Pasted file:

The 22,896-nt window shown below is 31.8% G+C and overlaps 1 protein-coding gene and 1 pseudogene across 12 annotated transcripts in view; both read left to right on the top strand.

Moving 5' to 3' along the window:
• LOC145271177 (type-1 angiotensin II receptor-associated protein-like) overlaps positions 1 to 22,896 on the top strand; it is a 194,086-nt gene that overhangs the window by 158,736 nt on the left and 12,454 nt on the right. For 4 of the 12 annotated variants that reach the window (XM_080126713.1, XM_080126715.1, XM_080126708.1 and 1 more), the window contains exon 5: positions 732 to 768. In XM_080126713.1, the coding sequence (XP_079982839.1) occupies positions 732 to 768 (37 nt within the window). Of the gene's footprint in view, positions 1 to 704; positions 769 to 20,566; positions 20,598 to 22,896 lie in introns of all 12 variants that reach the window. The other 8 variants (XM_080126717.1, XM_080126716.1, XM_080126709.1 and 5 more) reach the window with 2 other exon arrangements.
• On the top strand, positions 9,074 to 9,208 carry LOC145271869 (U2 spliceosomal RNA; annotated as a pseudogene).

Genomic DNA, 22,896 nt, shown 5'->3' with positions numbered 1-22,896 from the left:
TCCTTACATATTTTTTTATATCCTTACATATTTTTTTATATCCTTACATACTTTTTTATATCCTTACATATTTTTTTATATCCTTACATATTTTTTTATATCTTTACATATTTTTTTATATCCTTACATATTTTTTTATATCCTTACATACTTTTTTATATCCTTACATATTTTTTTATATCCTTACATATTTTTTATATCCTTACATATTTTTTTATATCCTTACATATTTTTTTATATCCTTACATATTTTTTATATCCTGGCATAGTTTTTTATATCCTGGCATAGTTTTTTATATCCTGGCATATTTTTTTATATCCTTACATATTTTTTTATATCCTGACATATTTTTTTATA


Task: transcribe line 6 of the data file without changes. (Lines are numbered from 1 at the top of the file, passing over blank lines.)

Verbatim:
TCCTTACATATTTTTTTATATCCTTACATATTTTTTTATATCCTTACATACTTTTTTATATCCTTACATATTTTTTTATATCCTTACATATTTTTTTATATCTTTACATATTTTTTTATATCCTTACATATTTTTTTATATCCTTACATACTTTTTTATATCCTTACATATTTTTTTATATCCTTACATATTTTTTATATCCTTACATATTTTTTTATATCCTTACATATTTTTTTATATCCTTACATATTTTTTATATCCTGGCATAGTTTTTTATATCCTGGCATAGTTTTTTATATCCTGGCATATTTTTTTATATCCTTACATATTTTTTTATATCCTGACATATTTTTTTATA